On Tuesday, Supervisors Jane Kim, Norman Yee and John Avalos introduced a resolution, calling on the City to officially adopt Vision Zero, ushering this crucial street safety initiative forward.
The coalition of community groups (see full list at end) call on the Mayor to publicly commit to taking immediate actions to reduce and eventually eliminate traffic fatalities:
“For too long, City leaders have accepted a certain amount of death and destruction on our streets as a basic ‘cost of doing business’, but no more,” said Leah Shahum, of the SF Bicycle Coalition. “These tragic incidents are preventable, and we demand that our elected leaders perform their most basic job of keeping citizens safe in the public realm. It’s a simple choice: Will our City prioritize safe movement on the streets or not?”
“Our Pedestrian Strategy’s goals of cutting pedestrian injuries and fatalities in half by 2021 is a step in the right direction, but it doesn’t go far enough,” said Supervisor Jane Kim, who represents the district with the highest number of traffic collisions. “The City has been experiencing this public health crisis for years, and last year we hit a near-record high for traffic fatalities. A Vision Zero policy that commits to clear and decisive near-term actions for better engineering, enforcement and education to cut traffic fatalities to zero in the next 10 years is critical if we’re serious about saving lives.”
If Vision Zero is adopted, San Francisco will follow other major U.S cities, including Chicago and New York City, which have already adopted Vision Zero policies to eliminate traffic fatalities on their streets.
On Thursday, January 16th at 5pm at City Hall, frustrated community members will be looking to SF Police Chief Greg Suhr to publicly commit to Vision Zero and immediate actions to make our streets safer as the SF Police Commission and SF Board of Supervisors’ Neighborhood Services & Safety Committee convene together. This special hearing is focused on the SF Police Department’s enforcement of bike- and pedestrian-related incidents, which is being questioned in light of SFPD missteps and lack of urgency in citing and investigating the city’s record number of traffic and serious injuries.
“We are looking to the leadership of the SF Police Department to do their part to make our streets safer,” says Supervisor David Campos, who chairs the Board of Supervisor’s Neighborhood Services and Safety Committee. “I called for this special joint hearing between the Police Commission and the Neighborhood Services and Safety Committee because this issue merits serious, ongoing attention. In order to prevent these tragic deaths we must strengthen traffic enforcement and improve the quality of police investigations of traffic collisions involving cyclists and pedestrians.”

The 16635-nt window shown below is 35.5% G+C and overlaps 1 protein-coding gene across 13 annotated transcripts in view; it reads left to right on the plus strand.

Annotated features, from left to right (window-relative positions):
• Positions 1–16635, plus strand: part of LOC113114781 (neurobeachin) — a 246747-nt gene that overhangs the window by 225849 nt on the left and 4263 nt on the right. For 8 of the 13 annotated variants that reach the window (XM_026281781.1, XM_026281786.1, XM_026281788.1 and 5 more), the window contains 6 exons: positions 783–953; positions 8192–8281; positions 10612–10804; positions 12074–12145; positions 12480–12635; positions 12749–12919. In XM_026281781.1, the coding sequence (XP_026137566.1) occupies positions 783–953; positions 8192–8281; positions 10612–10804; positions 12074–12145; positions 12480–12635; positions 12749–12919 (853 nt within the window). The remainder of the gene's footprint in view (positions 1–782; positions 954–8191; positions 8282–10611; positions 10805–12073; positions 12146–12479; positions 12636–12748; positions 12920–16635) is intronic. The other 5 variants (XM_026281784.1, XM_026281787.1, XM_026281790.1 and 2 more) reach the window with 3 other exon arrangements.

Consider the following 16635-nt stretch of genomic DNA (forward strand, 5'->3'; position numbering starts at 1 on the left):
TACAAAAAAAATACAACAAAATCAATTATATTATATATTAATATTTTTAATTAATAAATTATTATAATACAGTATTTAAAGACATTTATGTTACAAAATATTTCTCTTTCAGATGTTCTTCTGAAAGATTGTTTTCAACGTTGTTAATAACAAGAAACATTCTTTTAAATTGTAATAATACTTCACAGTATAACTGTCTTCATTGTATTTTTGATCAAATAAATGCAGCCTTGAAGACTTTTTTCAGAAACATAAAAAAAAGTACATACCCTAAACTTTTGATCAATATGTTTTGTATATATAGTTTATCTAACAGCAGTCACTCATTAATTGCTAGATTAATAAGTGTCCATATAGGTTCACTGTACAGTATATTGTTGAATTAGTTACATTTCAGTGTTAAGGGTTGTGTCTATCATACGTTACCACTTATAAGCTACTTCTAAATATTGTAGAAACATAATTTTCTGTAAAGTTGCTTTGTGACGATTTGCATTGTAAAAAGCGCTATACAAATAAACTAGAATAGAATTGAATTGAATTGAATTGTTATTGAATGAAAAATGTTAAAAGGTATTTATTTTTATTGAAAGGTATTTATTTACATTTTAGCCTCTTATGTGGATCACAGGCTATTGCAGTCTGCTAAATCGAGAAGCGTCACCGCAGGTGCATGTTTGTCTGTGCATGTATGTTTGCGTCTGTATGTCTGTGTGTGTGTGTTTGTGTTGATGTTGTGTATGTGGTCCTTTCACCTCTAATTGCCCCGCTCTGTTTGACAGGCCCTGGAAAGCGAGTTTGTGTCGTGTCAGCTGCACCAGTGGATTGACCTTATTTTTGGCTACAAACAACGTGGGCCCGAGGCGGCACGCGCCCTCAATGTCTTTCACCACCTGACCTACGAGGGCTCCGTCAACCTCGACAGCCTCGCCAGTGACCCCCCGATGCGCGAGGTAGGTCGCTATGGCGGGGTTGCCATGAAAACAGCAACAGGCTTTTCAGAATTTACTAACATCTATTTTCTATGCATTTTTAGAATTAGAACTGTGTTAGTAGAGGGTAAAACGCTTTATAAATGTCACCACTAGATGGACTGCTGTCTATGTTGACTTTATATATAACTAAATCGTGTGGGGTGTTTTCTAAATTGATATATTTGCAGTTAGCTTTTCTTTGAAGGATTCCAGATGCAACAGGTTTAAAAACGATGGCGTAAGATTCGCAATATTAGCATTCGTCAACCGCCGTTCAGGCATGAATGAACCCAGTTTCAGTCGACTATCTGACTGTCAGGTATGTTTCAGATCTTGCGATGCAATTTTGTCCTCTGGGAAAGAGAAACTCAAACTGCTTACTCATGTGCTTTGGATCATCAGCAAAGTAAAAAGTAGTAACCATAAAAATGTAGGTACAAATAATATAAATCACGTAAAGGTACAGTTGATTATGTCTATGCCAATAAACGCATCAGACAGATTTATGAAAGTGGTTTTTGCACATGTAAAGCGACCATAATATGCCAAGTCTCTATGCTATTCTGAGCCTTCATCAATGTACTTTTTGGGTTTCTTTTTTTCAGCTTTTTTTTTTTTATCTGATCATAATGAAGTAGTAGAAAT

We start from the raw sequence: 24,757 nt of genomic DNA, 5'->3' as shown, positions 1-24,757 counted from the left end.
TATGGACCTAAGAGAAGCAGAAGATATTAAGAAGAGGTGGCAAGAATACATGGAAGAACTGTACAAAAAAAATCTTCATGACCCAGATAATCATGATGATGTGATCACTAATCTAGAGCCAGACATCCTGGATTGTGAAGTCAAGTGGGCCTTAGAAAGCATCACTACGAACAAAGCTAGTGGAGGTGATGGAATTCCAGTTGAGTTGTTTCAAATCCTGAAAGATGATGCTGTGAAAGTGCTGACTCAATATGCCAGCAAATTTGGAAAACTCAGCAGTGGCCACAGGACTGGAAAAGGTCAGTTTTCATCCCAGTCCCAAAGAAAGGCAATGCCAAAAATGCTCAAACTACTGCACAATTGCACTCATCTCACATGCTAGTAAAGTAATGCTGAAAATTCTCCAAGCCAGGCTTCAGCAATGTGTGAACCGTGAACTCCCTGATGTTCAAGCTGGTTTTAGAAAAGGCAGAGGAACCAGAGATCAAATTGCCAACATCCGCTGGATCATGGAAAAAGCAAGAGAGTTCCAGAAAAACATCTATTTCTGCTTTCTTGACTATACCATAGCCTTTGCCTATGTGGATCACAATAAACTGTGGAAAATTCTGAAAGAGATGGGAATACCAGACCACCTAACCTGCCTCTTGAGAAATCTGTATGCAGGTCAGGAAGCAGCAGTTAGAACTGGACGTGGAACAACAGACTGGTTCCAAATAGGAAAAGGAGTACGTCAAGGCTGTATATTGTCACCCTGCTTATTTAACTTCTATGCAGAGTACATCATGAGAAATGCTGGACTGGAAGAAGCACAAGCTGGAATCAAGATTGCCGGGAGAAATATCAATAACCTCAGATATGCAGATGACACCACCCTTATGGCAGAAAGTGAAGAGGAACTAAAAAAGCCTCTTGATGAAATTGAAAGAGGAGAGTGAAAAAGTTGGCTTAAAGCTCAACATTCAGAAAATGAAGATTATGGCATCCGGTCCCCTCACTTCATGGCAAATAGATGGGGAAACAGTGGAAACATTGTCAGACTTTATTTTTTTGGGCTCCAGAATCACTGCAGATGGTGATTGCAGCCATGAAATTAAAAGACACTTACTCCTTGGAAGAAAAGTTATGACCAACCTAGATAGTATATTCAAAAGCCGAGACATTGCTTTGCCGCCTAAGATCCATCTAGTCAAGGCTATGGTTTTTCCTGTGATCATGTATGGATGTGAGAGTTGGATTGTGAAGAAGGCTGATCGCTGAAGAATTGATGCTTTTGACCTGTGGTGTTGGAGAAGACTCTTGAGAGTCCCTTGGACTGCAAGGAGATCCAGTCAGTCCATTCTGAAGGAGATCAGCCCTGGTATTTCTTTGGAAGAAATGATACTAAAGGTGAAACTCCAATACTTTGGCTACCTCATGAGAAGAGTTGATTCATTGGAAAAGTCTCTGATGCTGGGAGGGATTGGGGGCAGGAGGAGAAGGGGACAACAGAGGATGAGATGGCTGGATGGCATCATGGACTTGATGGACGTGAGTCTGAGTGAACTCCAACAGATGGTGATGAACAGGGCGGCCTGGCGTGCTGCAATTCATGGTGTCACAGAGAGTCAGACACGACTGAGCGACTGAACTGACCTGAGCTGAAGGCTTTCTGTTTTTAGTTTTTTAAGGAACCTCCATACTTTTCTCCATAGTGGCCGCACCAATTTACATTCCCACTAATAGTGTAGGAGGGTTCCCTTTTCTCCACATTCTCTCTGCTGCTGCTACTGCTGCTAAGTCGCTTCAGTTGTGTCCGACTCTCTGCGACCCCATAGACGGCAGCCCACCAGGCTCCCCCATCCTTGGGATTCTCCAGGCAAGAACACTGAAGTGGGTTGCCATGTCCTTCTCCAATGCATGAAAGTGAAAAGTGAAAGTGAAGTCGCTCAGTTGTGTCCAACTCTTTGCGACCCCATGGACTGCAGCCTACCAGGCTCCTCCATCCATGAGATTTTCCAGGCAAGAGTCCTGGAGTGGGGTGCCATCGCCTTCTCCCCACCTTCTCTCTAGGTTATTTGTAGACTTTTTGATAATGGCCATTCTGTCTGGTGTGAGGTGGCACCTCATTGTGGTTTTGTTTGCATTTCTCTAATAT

Groups that work with low-income residents in the SoMa and Central Districts especially understand the importance of Vision Zero in keeping residents safe.
Priya Sawhney or the Central City SRO Collaborative said, “The low-income community is home to many seniors and disabled people and it’s unacceptable for the law-enforcement to let these fatalities go unnoticed. There is a trend here and that trend is a danger to pedestrians and community members. I’ve seen residents in wheelchairs absolutely refuse to cross the street from fear of getting hit by a car. We need to prevent such fears and take action against those who commit the crimes that instill those fears in the minds and hearts of many in the first place.”
Dan Falk of the Tenderloin Neighborhood Development Corporation said, “Lack of traffic safety disproportionately impacts people in low-income communities like the Tenderloin. We have lost too many friends and family to a tragic problem that is totally preventable, if we can bring focus and political will to solving it.”
Phil Chin of Chinatown TRIP said, “It’s been a deadly December. When four people are killed within a span of roughly one week, it is cause for alarm.”
Rev. Norman Fong of Chinatown Community Development Center said, “It’s been so heart-breaking to see a little girl, a senior, a senior riding bike, and my good friend, all killed by vehicles recently in San Francisco. Enough tears have been shed. Let’s do something together to slow traffic down and make it safer – now!”
The San Francisco School District has also signed on to Vision Zero, recognizing the importance of creating safe streets for our youngest residents, and ensuring a safe, thriving city for the next generation.
“Every day 55,000 students make the trip from home to school and back again. Because of their size and relative inexperience, kids are the most vulnerable street users. Improving the safety of our streets is therefore an investment in the future of our children,” said Nikolai Kaestner, SFUSD Director of Sustainability.
San Francisco groups who support Vision Zero: CA Walks, CC Puede, Central City SRO Collaborative, Chinatown Community Development Center, Chinatown TRIP, Community Housing Partnership, Excelsior Action Group, Folks for Polk, Friends of Monterey Blvd., Livable City, Mission Community Market, Mission Economic Development Association, North of Panhandle Neighborhood Association, Pedestrian Safety Advisory Committee, San Francisco Bicycle Coalition, SF Housing Action Coalition, SF Bay Walks, San Francisco Unified School District, Tenderloin Housing Clinic, Tenderloin Neighborhood Development, Walk San Francisco, Yerba Buena Alliance
Bike registration is a volunteer program with the Ingleside Police Station to make it quicker and easier to identify and return recovered bicycles to the rightful owner. If you decide to participate in this program, you will receive a sticker to place on an inconspicuous part of your bike so if your bike happens to be stolen and then recovered, the police will know who to return it to. Majority of bicycles are stolen while stored in homes/garages so make sure your bicycle is locked up at all times to increase the chances to prevention of theft.
To report any thefts or incidents, please call the police at (415) 553-0123 for non- emergencies or 911 for emergencies. To find the bike registration form, click here.